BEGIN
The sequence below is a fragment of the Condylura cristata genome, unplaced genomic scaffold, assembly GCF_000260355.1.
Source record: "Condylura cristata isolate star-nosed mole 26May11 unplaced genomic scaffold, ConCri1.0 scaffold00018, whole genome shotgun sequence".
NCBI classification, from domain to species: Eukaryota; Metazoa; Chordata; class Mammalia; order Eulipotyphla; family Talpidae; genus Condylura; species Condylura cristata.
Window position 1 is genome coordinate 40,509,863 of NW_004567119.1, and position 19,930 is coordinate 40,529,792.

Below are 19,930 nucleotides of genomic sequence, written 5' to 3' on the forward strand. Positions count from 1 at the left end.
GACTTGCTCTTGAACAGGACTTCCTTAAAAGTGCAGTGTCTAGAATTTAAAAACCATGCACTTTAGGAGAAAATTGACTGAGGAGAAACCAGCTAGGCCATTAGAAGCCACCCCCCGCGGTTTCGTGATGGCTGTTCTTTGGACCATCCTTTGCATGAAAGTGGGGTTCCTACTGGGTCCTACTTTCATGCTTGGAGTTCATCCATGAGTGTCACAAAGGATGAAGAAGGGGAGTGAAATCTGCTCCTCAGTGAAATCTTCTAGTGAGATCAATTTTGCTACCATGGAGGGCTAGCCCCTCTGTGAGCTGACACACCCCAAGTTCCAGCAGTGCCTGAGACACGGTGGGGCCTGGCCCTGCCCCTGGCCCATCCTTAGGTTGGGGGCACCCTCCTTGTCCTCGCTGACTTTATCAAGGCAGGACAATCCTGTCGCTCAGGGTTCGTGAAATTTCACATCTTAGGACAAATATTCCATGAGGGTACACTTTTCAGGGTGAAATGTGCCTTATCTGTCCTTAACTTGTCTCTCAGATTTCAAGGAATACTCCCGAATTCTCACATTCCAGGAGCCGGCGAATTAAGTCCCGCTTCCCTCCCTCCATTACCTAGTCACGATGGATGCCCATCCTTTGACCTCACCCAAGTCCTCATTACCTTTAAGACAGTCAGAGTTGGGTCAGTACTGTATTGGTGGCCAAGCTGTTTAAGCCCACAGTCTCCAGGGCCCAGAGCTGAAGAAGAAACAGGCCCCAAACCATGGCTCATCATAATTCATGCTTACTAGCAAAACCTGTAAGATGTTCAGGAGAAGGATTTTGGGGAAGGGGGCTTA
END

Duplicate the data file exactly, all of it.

The sequence below is a fragment of the Condylura cristata genome, unplaced genomic scaffold, assembly GCF_000260355.1.
Source record: "Condylura cristata isolate star-nosed mole 26May11 unplaced genomic scaffold, ConCri1.0 scaffold00018, whole genome shotgun sequence".
NCBI classification, from domain to species: Eukaryota; Metazoa; Chordata; class Mammalia; order Eulipotyphla; family Talpidae; genus Condylura; species Condylura cristata.
Window position 1 is genome coordinate 40,509,863 of NW_004567119.1, and position 19,930 is coordinate 40,529,792.

Below are 19,930 nucleotides of genomic sequence, written 5' to 3' on the forward strand. Positions count from 1 at the left end.
GACTTGCTCTTGAACAGGACTTCCTTAAAAGTGCAGTGTCTAGAATTTAAAAACCATGCACTTTAGGAGAAAATTGACTGAGGAGAAACCAGCTAGGCCATTAGAAGCCACCCCCCGCGGTTTCGTGATGGCTGTTCTTTGGACCATCCTTTGCATGAAAGTGGGGTTCCTACTGGGTCCTACTTTCATGCTTGGAGTTCATCCATGAGTGTCACAAAGGATGAAGAAGGGGAGTGAAATCTGCTCCTCAGTGAAATCTTCTAGTGAGATCAATTTTGCTACCATGGAGGGCTAGCCCCTCTGTGAGCTGACACACCCCAAGTTCCAGCAGTGCCTGAGACACGGTGGGGCCTGGCCCTGCCCCTGGCCCATCCTTAGGTTGGGGGCACCCTCCTTGTCCTCGCTGACTTTATCAAGGCAGGACAATCCTGTCGCTCAGGGTTCGTGAAATTTCACATCTTAGGACAAATATTCCATGAGGGTACACTTTTCAGGGTGAAATGTGCCTTATCTGTCCTTAACTTGTCTCTCAGATTTCAAGGAATACTCCCGAATTCTCACATTCCAGGAGCCGGCGAATTAAGTCCCGCTTCCCTCCCTCCATTACCTAGTCACGATGGATGCCCATCCTTTGACCTCACCCAAGTCCTCATTACCTTTAAGACAGTCAGAGTTGGGTCAGTACTGTATTGGTGGCCAAGCTGTTTAAGCCCACAGTCTCCAGGGCCCAGAGCTGAAGAAGAAACAGGCCCCAAACCATGGCTCATCATAATTCATGCTTACTAGCAAAACCTGTAAGATGTTCAGGAGAAGGATTTTGGGGAAGGGGGCTTA